- a portal for 2A links, articles and some videos.
June 5th, 2006 11:08 PM
June 5th, 2006 11:36 PM
You did the right thing. It's not always easiest to do what's right, but it needs to be done.
June 5th, 2006 11:42 PM
agree its proubably up to the indavidual but i like to think that i would do the same i dont like theives seems you looked out for your safety while letting a scum bag know that its not ok to steal just my 02
June 6th, 2006 01:08 AM
You invited confrontation while armed over a stolen cigarette lighter. You may think it was a good deed but what if it turned into an altercation? You risked your safety as well as the safety of the clerk and other customers over something almost meaningless.
June 6th, 2006 02:44 AM
An eagle does not waste his energy catching flies.
You do need to weigh the potential outcome of any action against the possible reaction.
I learned that lesson a long time ago when I was on a port authority bus & saw the bus driver get stabbed in the throat because he refused to open the bus door for some scumbag that demanded to be let off the bus without paying the fare. I think I was 16 years old.
I also think the fare (back then) was about .50 cents.
You can be 100% correct & still end up 100% dead or disabled.
I admire your action and I'm happy that it worked out for the best.
Probably the more prudent thing to do would have been to wait until the guy left & inform the clerk that the guy just stole a lighter & they could then watch him closer the next time he enters their store.
I hate thieves also but, I hate the idea of a Mother being without a good Son....or a Wife being without a good Husband & kids without a good Dad much more.
My Uncle Paul (who owned a very successful Dry Cleaning Shop) was fatally shot in the chest because he did not have some guys suit ready on time. He never saw "it" coming.
It pays to remember that some people are just plain crazy these days.
Always expect an ABNORMAL human reaction (to any causative action) rather than a "normal" one.
Also...weigh any potential confrontation against the harsh fact/reality that there is always the 50/50 chance that you will lose that confrontation.
Make absolutely sure the that the confrontation is worth that risk.
Dying to prevent a violent assault on an "innocent" reads much better in the newspaper obituaries than dying to protect a ZIPPO lighter.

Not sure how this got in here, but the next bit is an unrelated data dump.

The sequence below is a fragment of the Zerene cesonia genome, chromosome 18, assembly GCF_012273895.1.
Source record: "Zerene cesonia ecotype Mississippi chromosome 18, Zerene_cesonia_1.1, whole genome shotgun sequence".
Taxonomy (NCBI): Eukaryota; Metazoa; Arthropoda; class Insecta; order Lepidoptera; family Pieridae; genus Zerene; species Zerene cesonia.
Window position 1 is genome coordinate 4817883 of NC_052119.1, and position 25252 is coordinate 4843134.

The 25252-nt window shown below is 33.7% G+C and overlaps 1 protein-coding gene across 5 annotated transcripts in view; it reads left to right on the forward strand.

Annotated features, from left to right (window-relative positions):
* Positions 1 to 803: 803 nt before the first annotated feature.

Just my opinion on that & I'm sure that some will disagree.
Last edited by QKShooter; June 6th, 2006 at 02:55 AM.
June 6th, 2006 08:13 AM
The employee has probably lifted more than that from the store on any given shift. Stores typically budget in for this loss. So long as it stays below the threshold no problem. I don't like people who steal either, however this is not my fight. Yeah when good men do nothing evil prevails, but you know what? Evil prevailed a long time ago when the criminals got more rights than I have.
No one's life was threatened so I stay out of it. What I would like to be able to do is horse whip the guy in public. That went out a few years ago though.
Procrastinators are the leaders of tomorrow.
June 6th, 2006 09:14 AM
+1 to QKSHOOTER
There is no right or wrong answer to this. You did what you felt was right and it had a positive outcome. In my opinion you pick and choose your battles. If you felt this bugged you enough to say something then go for it.
I personally would have stayed out of this one and advised the clerk afterwards.
June 6th, 2006 10:14 AM
I was taught to do the right thing, I feel in this situation you did the right thing. I know my mom would be upset if I told her I watched someone stealing and did not do anything. I think you handled yourself very well, and believe I would have done something very similiar in the same situation.